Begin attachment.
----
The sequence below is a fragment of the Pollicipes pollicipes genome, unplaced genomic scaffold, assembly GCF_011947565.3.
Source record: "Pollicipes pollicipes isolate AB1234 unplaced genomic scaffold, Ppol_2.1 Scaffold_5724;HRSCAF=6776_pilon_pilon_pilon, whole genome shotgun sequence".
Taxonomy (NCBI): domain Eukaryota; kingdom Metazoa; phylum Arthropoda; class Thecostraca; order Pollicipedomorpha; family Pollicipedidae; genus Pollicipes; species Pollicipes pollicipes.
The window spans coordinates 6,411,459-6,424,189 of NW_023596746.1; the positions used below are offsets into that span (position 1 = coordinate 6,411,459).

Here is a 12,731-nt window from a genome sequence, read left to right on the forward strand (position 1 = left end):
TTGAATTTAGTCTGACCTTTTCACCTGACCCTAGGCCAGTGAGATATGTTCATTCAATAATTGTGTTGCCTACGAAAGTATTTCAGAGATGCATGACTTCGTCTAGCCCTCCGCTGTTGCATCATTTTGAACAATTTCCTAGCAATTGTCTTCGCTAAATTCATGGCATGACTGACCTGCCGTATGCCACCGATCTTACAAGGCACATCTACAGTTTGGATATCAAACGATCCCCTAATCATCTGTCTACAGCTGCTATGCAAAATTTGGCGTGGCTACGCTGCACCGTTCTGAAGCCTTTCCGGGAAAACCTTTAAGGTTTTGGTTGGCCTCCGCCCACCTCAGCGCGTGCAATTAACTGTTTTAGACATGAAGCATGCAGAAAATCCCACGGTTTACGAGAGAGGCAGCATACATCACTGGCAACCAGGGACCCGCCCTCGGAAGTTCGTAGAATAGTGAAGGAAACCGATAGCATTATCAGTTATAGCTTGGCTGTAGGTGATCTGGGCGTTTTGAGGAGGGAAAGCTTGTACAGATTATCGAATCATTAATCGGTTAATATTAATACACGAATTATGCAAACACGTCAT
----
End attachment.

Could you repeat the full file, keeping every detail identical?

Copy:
The sequence below is a fragment of the Pollicipes pollicipes genome, unplaced genomic scaffold, assembly GCF_011947565.3.
Source record: "Pollicipes pollicipes isolate AB1234 unplaced genomic scaffold, Ppol_2.1 Scaffold_5724;HRSCAF=6776_pilon_pilon_pilon, whole genome shotgun sequence".
Taxonomy (NCBI): domain Eukaryota; kingdom Metazoa; phylum Arthropoda; class Thecostraca; order Pollicipedomorpha; family Pollicipedidae; genus Pollicipes; species Pollicipes pollicipes.
The window spans coordinates 6,411,459-6,424,189 of NW_023596746.1; the positions used below are offsets into that span (position 1 = coordinate 6,411,459).

Here is a 12,731-nt window from a genome sequence, read left to right on the forward strand (position 1 = left end):
TTGAATTTAGTCTGACCTTTTCACCTGACCCTAGGCCAGTGAGATATGTTCATTCAATAATTGTGTTGCCTACGAAAGTATTTCAGAGATGCATGACTTCGTCTAGCCCTCCGCTGTTGCATCATTTTGAACAATTTCCTAGCAATTGTCTTCGCTAAATTCATGGCATGACTGACCTGCCGTATGCCACCGATCTTACAAGGCACATCTACAGTTTGGATATCAAACGATCCCCTAATCATCTGTCTACAGCTGCTATGCAAAATTTGGCGTGGCTACGCTGCACCGTTCTGAAGCCTTTCCGGGAAAACCTTTAAGGTTTTGGTTGGCCTCCGCCCACCTCAGCGCGTGCAATTAACTGTTTTAGACATGAAGCATGCAGAAAATCCCACGGTTTACGAGAGAGGCAGCATACATCACTGGCAACCAGGGACCCGCCCTCGGAAGTTCGTAGAATAGTGAAGGAAACCGATAGCATTATCAGTTATAGCTTGGCTGTAGGTGATCTGGGCGTTTTGAGGAGGGAAAGCTTGTACAGATTATCGAATCATTAATCGGTTAATATTAATACACGAATTATGCAAACACGTCAT